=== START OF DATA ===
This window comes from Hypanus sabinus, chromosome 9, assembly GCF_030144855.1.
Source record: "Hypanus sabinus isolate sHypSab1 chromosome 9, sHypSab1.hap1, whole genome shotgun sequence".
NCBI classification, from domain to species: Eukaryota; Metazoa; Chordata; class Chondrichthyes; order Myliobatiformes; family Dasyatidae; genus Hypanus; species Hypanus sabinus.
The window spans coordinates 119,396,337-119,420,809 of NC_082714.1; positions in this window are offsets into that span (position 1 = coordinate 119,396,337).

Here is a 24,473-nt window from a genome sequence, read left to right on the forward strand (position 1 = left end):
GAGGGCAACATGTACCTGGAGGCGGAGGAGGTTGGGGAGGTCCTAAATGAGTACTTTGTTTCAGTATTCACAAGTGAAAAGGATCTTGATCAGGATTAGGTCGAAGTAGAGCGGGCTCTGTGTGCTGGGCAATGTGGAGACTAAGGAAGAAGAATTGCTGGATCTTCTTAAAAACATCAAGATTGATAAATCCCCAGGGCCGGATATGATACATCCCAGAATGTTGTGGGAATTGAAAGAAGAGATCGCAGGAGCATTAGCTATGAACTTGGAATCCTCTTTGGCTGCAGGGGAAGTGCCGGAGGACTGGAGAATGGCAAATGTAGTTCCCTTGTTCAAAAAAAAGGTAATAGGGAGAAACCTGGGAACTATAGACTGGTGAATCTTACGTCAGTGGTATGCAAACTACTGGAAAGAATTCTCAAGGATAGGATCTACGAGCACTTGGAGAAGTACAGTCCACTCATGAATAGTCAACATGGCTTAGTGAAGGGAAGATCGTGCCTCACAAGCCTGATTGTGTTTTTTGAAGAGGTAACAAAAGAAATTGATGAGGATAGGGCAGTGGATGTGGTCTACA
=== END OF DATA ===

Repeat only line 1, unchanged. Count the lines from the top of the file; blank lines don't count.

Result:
This window comes from Hypanus sabinus, chromosome 9, assembly GCF_030144855.1.